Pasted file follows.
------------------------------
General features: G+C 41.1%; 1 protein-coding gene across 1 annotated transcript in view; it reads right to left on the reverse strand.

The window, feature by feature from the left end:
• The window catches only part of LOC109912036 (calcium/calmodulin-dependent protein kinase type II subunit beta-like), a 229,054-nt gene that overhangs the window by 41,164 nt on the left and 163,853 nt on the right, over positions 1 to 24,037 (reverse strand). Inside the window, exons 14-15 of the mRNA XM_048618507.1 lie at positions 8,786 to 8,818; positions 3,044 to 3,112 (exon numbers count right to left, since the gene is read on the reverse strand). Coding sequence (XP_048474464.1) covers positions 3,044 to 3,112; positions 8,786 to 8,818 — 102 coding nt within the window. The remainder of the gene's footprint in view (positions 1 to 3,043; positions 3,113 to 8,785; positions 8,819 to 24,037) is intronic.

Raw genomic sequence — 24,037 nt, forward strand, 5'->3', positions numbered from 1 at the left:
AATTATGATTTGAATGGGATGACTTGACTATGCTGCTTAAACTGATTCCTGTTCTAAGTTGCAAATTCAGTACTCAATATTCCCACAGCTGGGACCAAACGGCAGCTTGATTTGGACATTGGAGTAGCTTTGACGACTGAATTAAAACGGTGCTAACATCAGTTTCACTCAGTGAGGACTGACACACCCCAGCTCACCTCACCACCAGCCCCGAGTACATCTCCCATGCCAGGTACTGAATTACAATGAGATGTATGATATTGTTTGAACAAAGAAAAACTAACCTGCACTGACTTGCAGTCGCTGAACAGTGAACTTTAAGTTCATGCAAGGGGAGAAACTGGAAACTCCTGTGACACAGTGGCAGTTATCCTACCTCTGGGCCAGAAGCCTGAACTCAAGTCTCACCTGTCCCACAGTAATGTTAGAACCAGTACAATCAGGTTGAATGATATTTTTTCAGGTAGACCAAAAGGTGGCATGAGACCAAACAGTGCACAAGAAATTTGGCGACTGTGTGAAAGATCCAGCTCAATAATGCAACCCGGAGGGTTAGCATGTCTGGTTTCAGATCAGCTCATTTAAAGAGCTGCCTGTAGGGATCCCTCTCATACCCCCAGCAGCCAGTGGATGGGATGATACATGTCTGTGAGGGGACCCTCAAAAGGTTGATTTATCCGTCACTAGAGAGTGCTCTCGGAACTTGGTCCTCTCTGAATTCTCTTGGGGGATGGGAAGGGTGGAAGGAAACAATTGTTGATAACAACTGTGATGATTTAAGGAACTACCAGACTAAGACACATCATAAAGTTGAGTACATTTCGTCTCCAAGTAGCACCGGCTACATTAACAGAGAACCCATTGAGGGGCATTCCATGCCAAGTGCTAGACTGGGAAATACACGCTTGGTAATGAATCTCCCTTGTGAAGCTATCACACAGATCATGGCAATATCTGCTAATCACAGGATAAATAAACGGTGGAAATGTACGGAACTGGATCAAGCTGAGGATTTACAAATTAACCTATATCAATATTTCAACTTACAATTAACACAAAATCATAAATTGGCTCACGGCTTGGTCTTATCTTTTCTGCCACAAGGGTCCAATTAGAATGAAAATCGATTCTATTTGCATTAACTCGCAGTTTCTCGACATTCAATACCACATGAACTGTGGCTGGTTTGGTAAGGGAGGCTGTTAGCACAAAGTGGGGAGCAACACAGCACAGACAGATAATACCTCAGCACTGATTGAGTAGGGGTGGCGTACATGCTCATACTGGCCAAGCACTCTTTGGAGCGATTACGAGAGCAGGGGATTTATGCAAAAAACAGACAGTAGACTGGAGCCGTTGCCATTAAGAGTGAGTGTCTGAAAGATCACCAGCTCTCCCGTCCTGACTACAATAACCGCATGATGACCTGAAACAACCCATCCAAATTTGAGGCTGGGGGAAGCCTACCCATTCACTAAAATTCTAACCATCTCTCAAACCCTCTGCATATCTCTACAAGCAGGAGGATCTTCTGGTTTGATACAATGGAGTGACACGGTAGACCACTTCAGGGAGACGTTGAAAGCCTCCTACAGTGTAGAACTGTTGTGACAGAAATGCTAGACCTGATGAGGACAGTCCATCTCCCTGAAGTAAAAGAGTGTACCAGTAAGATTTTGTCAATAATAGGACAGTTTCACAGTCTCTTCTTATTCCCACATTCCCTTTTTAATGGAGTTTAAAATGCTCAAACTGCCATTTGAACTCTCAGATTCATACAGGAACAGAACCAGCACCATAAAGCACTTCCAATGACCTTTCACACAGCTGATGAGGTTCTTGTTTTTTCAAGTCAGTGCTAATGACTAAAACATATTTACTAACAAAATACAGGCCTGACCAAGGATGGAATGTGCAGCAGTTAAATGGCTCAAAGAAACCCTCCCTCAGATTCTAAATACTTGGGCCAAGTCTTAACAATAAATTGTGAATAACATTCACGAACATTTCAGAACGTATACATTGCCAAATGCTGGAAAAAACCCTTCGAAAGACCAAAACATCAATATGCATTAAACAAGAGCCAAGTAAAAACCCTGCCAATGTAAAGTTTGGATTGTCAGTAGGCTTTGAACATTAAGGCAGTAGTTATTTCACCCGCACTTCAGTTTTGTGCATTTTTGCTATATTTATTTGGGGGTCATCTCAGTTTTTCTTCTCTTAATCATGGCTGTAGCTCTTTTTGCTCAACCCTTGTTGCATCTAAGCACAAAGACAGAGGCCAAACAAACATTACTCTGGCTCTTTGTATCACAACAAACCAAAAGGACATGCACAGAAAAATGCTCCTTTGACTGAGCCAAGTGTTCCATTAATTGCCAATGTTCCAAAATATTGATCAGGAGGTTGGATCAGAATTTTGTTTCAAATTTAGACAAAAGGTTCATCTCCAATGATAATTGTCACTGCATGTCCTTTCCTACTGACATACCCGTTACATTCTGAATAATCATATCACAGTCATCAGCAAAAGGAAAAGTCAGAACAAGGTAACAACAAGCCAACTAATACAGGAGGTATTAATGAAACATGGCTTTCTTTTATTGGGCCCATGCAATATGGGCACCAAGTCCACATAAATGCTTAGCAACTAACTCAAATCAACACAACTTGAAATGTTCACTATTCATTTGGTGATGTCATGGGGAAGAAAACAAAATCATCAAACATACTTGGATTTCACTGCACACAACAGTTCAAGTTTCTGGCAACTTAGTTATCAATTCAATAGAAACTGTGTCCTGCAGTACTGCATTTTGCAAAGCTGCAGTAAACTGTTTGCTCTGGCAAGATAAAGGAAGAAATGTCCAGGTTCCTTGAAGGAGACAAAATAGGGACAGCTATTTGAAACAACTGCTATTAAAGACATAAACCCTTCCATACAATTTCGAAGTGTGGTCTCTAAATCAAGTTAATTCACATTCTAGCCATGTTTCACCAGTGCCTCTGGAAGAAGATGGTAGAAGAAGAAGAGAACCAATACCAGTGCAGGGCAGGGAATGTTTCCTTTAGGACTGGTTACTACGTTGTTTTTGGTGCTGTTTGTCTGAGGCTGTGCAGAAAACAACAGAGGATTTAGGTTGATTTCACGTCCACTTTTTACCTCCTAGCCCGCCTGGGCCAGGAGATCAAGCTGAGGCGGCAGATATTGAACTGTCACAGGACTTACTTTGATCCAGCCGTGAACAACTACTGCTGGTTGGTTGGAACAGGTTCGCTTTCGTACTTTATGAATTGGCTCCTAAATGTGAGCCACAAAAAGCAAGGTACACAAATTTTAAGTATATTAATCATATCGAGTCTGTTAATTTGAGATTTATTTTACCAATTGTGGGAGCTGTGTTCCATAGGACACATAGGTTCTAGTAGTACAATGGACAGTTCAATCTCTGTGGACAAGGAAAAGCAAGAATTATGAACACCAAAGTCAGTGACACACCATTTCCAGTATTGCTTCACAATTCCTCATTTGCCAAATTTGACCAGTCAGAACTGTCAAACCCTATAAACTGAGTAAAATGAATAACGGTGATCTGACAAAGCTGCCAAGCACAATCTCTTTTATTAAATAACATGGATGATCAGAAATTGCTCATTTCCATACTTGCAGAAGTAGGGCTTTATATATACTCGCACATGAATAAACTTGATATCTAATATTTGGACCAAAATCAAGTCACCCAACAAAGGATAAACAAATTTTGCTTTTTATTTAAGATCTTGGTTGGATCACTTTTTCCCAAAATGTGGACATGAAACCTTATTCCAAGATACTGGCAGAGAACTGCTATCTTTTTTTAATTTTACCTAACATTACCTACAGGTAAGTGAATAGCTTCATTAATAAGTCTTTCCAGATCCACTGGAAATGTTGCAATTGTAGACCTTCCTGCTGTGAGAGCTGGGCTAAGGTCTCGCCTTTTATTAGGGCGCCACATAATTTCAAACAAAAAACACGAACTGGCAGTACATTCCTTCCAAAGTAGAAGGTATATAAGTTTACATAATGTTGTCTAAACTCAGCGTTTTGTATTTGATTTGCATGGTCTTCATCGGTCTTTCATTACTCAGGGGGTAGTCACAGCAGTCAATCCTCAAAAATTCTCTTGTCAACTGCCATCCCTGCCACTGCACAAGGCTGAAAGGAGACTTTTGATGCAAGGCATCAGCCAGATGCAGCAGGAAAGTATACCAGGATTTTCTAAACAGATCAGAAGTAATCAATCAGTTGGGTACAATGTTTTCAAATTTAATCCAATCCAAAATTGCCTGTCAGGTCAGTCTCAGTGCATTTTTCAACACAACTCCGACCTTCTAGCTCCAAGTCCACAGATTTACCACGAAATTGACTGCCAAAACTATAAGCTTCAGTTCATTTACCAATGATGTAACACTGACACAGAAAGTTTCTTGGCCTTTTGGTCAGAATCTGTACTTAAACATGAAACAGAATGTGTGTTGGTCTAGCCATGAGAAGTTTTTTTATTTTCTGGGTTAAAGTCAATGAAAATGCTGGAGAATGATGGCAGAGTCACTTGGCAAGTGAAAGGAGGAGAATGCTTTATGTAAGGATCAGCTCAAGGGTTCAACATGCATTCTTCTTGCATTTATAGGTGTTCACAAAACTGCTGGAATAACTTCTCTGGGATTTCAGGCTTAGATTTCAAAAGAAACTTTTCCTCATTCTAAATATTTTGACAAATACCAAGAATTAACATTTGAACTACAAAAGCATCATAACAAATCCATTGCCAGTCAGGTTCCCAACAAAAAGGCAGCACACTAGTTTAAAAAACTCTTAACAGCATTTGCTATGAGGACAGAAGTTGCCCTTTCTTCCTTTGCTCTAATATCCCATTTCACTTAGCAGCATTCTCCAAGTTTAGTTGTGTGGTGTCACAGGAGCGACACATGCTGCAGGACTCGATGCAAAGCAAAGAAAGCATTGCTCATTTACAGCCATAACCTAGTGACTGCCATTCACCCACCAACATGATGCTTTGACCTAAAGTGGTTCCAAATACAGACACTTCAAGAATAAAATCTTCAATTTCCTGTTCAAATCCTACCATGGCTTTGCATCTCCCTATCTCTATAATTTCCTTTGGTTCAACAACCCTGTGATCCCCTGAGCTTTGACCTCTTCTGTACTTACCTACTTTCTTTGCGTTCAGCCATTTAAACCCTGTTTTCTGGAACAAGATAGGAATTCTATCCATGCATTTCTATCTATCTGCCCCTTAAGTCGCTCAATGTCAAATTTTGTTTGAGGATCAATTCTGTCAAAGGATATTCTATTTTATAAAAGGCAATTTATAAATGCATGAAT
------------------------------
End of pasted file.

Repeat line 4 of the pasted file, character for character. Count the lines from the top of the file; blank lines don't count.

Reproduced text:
Raw genomic sequence — 24,037 nt, forward strand, 5'->3', positions numbered from 1 at the left: